So, I felt compelled to say a few words more about India before we move on.
After we finished up my dental work, we hopped on a plane and spent about 30 hours in Mumbai…formerly Bombay. Mumbai is not immune to some of the problems we witnessed in Delhi but it is a grand old city with much more of it’s History still hanging around for tourists like us to snap pictures of.
There was architecture that rivaled any I have seen, and yes poverty and traffic to rival Delhi’s. They do seem to have a plan to keep garbage off the street though and The Crawford Market…Wooooweeeee.
If only we could have gotten my dad there before he became too infirmed. Orville loved a market and he would have gotten that “great sale fever” that would overtake him when he hit a good one. It seemed to breath youth into his whole body. He would have willed himself to hold together just so he could finish seeing every last retail opportunity. To accomplish this he would have needed another decade at least.
It’s hard to imagine, but it is a whole neighborhood of little windy streets that didn’t seem to care much about grid systems. These lanes are lined by ancient crumbling buildings and dotted with road construction projects. When I say “road construction” its not like what you are thinking. It’s more like an ancient man and his two slightly less ancient sons decided to improve their lot, so grabbed spoons and a hammer and went out and dug up the sewer line in front of the storefront leaving a trench and a big pile of old Bombay in the middle of the road. I think at least half of the population of India must shop these streets every night. Orange cones and caution tape seem to be a western phenomenon, so people walk down this obstacle course over the bumps through the trenches and around the heaps of rubble…nonplussed. Ron and I attracted the attention of a man who was about as big as an American seven year old with an eating disorder, who volunteered, or more accurately, insisted on being our guide and to show us where all the beads were sold. He moved fast and demanded that we keep up. Difficult as it was we were able to lean into the mass of humanity and be carried along. It was just possible. What seemed impossible was to hear one of those incessant horns blowing and look back to see some motorized vehicle making its way through the crowd. Somehow it all works and when there are treasures to be found one must buck-up. There were treasures, unfathomable treasures. Sadly we discovered Ali Babas cave just an hour before we had to start making our way to the airport so we got to have an experience but didn’t even try to shop. Well, we did get a few of those smart Indian cotton shirts I mentioned in my last entry but that hardly counts. Mostly we gawked and vowed to come back.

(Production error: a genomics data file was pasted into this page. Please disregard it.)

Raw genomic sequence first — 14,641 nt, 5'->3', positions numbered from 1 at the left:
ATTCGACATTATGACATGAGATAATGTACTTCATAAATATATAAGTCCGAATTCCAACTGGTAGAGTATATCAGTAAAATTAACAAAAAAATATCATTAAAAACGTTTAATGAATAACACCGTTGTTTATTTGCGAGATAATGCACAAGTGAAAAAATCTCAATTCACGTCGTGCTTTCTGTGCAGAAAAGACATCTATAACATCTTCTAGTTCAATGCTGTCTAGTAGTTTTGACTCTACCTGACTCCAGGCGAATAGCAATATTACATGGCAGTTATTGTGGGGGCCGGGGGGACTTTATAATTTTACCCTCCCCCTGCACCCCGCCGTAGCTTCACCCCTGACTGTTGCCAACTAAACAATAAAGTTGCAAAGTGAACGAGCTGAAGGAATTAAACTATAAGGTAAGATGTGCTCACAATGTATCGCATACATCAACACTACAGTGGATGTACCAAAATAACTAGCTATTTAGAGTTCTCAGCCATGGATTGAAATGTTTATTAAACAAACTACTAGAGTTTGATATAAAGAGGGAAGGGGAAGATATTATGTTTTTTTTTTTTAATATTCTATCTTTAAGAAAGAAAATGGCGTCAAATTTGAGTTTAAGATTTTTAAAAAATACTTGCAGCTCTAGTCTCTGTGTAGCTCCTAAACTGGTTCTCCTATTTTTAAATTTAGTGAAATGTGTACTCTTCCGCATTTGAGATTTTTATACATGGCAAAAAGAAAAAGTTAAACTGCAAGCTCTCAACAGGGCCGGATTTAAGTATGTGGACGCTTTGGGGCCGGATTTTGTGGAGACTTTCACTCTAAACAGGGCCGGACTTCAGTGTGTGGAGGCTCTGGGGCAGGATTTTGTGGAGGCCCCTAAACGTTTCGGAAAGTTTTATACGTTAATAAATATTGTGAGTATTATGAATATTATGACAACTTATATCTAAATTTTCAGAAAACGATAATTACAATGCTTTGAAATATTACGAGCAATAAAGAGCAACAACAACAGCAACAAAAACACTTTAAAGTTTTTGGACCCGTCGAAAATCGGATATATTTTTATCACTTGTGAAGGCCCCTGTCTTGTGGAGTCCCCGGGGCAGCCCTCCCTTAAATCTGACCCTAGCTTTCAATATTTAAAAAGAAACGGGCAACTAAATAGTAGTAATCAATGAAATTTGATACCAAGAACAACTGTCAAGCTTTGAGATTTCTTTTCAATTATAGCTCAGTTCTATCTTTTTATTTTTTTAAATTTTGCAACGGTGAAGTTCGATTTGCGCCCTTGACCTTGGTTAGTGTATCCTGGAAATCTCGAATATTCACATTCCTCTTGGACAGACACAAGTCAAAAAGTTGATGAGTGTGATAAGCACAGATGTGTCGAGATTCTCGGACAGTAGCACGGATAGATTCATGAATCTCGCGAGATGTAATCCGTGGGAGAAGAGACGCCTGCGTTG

Mumbai was fascinating and I think there are many places in India that are more akin to Mumbai than Delhi. India is difficult and eye-popping. We have enjoyed museums, art, architecture, great food and the people. I would love to return though I would not necessarily recommend it for the first time traveler unless you have a good guide and fair warning.
We did have one last farewell experience on our way to the airport a miracle happened, traffic lightened up. You don’t know how unusual that was. We have spent the past days smashed between every manner of man, beast and vehicle rarely driving for more than and inch or two at a time and everyone sits in their car blowing the horn to pass the time. I spent a lot of energy and good humor searching for my Zen place in those moments. On an aside, in credit to the Indian people, nobody gives an inch in traffic and everyone is blasting that horn at every opportunity (did I already mention that?), but no one seems angry about it. The predicaments I witnessed in my own country would have evoked bad language, red faced screaming, fist shaking at the least and quite possibly windshield bashing or gun waving. Not so here. It is part of life in the street and you go along and get where you can as fast as you can and expect the other guy is going to do the same…all the while blowing that damned horn. Anyway, back to our final adventure.